I'm not sure if I'll ever play Warcraft again at this point. I haven't touched it in weeks, and may not for a couple more. If I was ever complaining about being bored, that is no longer the case.

I am so looking forward to having the jet engines removed...

I'll post more in a couple of days once the Bad Inspectors have decided if they're going to go on the side of the angels or not.

Wednesday, October 24, 2007

Moving In

I feel like I've been through one of the most stressful times of my life over the past month, on a par with losing my singing voice for six months in 2003 (and the psychic costs associated with it) and the implosion of my career change to academia in 1996. Who would have thought that a simple move 15 minutes down the road could cause so much grief?

The main problem, at least in terms of me handling stress, has been the lack of sleep. Where I can survive on six to eight hours so long as it's mostly uninterrupted and I can get into delta sleep for a bit, I do OK. However, lately I've been lucky to get six hours, and rarely do I sleep for more than an hour or two before waking up. In the new house, it's really been a problem, mostly because I've lost confidence in *anything* in the house to work correctly, and so every noise, every smell, every everything wakes me and I go looking to see what the problem is.

An excellent example is the HVAC system, outlined in the last post. Even once the new system was in, I found myself freezing at night as if there was no heat at all. After one night spent mostly trying to figure out why I was so cold, I came to the conclusion that it was a combination of several elements: poor circulation, even with the furnace fan running all the time, my own sudden sensitivity to cold, and a weird phenomenon in my sinuses where I'm both extremely sensitive to smells as well as feel like my chest and sinuses have menthol on them and so things *smell* cold.

Unfortunately, even with an extra comforter on the bed, suddenly I wake up drenched in sweat to have to adjust the covers, only to wake up again in 30 minutes freezing. No wonder I'm not sleeping. I've gotten a prescription for a mild sedative, we'll see if that helps.

It appears that the smell issue, which started in earnest when the ductwork was replaced, has gotten better, although I now believe that much of the problem is with musty wood in the cabinets and the 30 year old parquet entry. The entry we can replace fairly soon, but the cabinets will have to wait for their respective remodel efforts. We've just spent too much too soon to start thinking about these elements for at least a year, and the moldy Room Of Death dictates that we make some basic architectural changes in order to prevent future water leaks and possible mold. In other words, the deck above the room of death is going to be replaced by a regular roof in pretty short order, like next summer. Once I pass the HOA inspection process, of course.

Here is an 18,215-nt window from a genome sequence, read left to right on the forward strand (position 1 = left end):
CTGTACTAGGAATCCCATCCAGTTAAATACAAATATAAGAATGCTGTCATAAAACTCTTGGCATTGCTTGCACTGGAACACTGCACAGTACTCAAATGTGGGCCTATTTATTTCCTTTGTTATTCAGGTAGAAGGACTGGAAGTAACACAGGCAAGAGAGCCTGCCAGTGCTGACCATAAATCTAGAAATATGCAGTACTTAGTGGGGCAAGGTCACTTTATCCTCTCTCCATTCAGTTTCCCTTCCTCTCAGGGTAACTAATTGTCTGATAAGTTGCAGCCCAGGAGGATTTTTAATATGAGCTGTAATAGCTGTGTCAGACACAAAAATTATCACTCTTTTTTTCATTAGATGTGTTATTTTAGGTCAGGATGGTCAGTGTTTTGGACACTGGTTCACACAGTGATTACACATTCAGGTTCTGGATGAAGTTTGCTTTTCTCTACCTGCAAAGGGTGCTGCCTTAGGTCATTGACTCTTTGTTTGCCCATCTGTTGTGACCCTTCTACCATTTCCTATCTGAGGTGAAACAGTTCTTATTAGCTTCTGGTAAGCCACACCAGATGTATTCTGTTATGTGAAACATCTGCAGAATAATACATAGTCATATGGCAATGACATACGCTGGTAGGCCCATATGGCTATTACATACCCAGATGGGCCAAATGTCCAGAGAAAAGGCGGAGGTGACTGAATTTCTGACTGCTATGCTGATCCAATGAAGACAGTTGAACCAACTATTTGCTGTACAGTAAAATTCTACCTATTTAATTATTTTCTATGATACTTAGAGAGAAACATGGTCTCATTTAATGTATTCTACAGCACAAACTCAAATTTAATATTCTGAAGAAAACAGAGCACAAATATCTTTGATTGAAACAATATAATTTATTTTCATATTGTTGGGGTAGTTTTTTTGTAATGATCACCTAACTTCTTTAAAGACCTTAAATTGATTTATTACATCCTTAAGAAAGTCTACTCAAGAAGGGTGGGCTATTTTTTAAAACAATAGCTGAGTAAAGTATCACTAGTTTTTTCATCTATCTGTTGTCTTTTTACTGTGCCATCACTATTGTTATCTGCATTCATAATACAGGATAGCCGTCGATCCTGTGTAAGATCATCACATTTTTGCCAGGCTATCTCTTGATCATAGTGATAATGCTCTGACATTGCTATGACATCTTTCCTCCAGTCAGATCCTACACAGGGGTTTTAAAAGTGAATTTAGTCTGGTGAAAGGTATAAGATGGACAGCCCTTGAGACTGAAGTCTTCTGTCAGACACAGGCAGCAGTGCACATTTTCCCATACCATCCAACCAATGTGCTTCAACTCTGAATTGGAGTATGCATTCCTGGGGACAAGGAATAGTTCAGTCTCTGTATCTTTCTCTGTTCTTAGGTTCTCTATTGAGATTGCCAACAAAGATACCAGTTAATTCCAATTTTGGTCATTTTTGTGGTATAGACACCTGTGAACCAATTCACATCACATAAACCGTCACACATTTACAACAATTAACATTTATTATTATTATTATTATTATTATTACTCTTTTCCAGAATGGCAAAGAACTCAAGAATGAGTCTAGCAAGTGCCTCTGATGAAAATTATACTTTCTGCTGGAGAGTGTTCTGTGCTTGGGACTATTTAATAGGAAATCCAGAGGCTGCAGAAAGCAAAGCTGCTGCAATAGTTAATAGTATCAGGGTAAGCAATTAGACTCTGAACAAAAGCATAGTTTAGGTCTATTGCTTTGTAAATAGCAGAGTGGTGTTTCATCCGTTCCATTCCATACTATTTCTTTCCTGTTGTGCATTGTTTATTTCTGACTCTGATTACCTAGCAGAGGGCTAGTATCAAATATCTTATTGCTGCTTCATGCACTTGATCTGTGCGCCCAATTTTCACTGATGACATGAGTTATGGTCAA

Speaking of the Room of Death (RoD), the remediators are now at work on it. On Tuesday, they brought over the zipper door to install inside so that they could get into the room to open the sliding door, and also installed a HEPA filter of the Gods to achieve negative pressure in the room. Imagine my surprise when, "awakening" from an attempted nap, that the new door, the only thing between me and a mold that I was told would produce organ failure if I was exposed to it for 20 minutes in the concentrations found in that very room, was coming loose at the top.

I calmed down about an hour later. They came back and stapled the damned thing to the wall, something I could have done (and they should have done) were I able to find my staple gun. Today, they removed pretty much every piece of drywall, ceiling, floor, and mold in the place. We're down to the studs now, which is good because today it rained and tomorrow we should be able to see where the leak is coming from. At least we'll have one year of worrying if there's another leak, but after replacing that roof we should (should, I say) be relatively safe.